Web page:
The Wilmington Morning Star (August 9, 1944)
A Honolulu editor urges that the execution of Hirohito is necessary to prevent further Japanese aggression. Granting that the editor, in a city which includes a large Japanese colony, knows the character and habits of the Jap better than most of us, we still question his suggestion.
Hirohito, believed by his people to be a descendant of the sun goddess, is a confusion of god and emperor. He is the center of the Japanese state religion, but his temporal power has risen and fallen according to the whims and temper of his ministers. And there seems ample evidence that the militarist clique, not the emperor, willed and planned this war.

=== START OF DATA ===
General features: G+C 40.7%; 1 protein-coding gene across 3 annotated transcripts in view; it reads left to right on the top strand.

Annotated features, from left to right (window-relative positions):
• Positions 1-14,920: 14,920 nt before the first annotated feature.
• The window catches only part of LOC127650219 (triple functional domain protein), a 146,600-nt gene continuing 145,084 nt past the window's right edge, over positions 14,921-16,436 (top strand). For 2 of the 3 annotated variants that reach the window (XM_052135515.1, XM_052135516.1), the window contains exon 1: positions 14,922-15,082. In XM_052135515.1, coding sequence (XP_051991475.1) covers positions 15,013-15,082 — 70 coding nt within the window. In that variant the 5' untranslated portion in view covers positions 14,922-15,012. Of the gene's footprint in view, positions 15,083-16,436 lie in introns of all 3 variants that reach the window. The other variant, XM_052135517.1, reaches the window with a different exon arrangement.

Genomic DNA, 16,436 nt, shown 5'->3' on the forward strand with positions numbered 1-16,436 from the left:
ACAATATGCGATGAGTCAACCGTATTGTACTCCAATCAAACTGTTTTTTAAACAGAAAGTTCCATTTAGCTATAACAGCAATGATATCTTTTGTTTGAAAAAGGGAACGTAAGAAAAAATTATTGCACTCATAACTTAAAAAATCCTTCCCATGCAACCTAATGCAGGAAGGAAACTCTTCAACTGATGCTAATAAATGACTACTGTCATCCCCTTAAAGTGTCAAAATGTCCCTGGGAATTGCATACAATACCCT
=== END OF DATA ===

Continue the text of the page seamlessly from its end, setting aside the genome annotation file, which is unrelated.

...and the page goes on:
To execute Hirohito would be both inexpedient and un-American. Such an act would probably rouse the Japanese people, even though defeated, to a fury that would prolong resistance and cost many more American lives. Besides, it is hardly fitting that a country founded on freedom of worship should put to death a ruler who, however senseless it seems to us, is regarded by his subjects as a divine being. If we bring the Tōjō gang to justice, we shall probably have killed the present root of Jap aggression.